Exuberant. Endearing. Manic.

Bob Hope plays the titular character, also known as Sidney Milburn, a con artist who messes up and cons the wrong guy, mob boss Moose Moran (Clark), who gives Sidney until Christmas Eve, just a couple of weeks, to pay the money back ($10,000). Sidney then connives the help of his few remaining friends to pull off his biggest scheme yet: street-corner Santas taking money from the kind-hearted. Of course, this is a Christmas film so the wicked Sidney eventually has a change of heart. The source of the classic Christmas song, “Silver Bells,” The Lemon Drop Kid is a wonderful light comedy and star-vehicle for Hope who delivers his nonstop one-liners and zany buffoonery in highly amusing fashion.

-Walter Tyrone Howard-

(683)

Widows (2018, Directed by Steve McQueen) English 6

Starring Viola Davis, Michelle Rodriguez, Elizabeth Debicki, Liam Neeson, Colin Farrell, Cynthia Erivo, Brian Tyree Henry, Daniel Kaluuya, Robert Duvall, Jon Bernthal, Garret Dillahunt, Carrie Coon, Lukas Haas, Kevin J. O’Connor

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(6-Good Film)

Polished. Sprawling. Unsatisfying.

Three women-Veronica (Davis), Linda (Rodriguez), Alice (Debicki)-lose their criminal husbands and owe crime boss, Jamal Manning (Henry), a couple million dollars. To pay him, the three devise a heist based on a plan drawn by Veronica’s late husband, Harry Rawlings (Neeson), and add a fourth member, Belle (Erivo), a getaway driver once they get closer to the heist. Anyone who’s seen Widows will know that the film is about so much more than what I just described, but for me, that’s part of the problem.  There’s much too much going on. Politics, social commentary, a scene touching on police shootings, and about 4 or 5 characters too many. Even interesting characters, Belle and Robert Duvall’s Tom Mulligan, weren’t necessary. Widows has many great aspects though. Beautifully filmed and acted, the story, despite being unfocused in my eyes, does draw you in. I do think, however, that here is a rare case where a bastardized version of this plot would have been better. The film is so elegantly shot that the heist needed to be more clever. The film’s final act dedicates maybe 10 minutes to the actual heist and it’s a trainwreck. That would be fine in a grittier crime film, but this one sets up its heist and characters for too long for that haphazard ending to be satisfying.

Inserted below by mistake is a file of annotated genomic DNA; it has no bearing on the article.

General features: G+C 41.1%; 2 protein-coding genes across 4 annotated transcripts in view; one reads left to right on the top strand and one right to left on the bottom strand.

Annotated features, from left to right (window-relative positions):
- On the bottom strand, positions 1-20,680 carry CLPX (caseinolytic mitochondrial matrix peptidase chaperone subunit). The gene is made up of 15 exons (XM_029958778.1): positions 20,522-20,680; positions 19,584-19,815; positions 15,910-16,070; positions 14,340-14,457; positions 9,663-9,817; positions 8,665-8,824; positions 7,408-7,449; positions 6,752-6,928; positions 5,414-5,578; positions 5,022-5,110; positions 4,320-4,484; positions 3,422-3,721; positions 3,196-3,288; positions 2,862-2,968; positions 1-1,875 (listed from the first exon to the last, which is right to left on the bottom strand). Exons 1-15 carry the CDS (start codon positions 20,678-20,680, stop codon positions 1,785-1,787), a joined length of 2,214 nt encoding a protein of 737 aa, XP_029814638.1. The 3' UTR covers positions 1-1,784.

-Walter Tyrone Howard-

(674)

Blood Simple (1984, Directed by Joel and Ethan Coen) English 8

Starring Frances McDormand, Dan Hedaya, John Getz, M. Emmet Walsh, Samm-Art Williams

(8-Exceptional Film)

Suspenseful. Lean. Effective.

The debut feature film from the Coen Brothers about a cuckolded husband, Julian (Hedaya)  who hires a sleazy private detective, Lorren Visser (Walsh), to do his dirty work established them right from the start as masters of filmmaking. Though very inexpensive and sparse, Blood Simple works by relying on visual suspense, such as the brilliantly bloody sequence of one of the characters’ hands being impaled, but the entire film showcases their talent for tone, dark humor, and unforgettable violence.

-Walter Tyrone Howard-

(670)

Shanghai Surprise (1986, Directed by Jim Goddard) English 4

Starring Sean Penn, Madonna, Paul Freeman, Richard Griffiths, Philip Sayer, Victor Wong

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(4-Bad Film)

Miscast. Miscast. Miscast.

A pair of missionaries in China-one, a beautiful, if stuck up blonde named Gloria Tatlock (Madonna)-enlist the help of a sleazy expatriate, Glendon Wasey (Penn), to track down a haul of opium that could help them nurse their suffering patients. Shanghai Surprise isn’t as complete a disaster as contemporary critics deemed it. It has an engaging setting, some exotic appeal, and a couple of decent songs by George Harrison, but it is bad. Mainly, because Madonna is so bad. I’m not particularly tough on actors. I love Bloodsport and Red Sonja for example. But romantic comedies depend so much on chemistry and strong lead characters. The writing perhaps deserves some blame but there’s no getting past how badly out of her element Madonna is. I don’t buy her as a prim missionary and she’s not a good enough actress to sell it.

-Walter Tyrone Howard-

(665)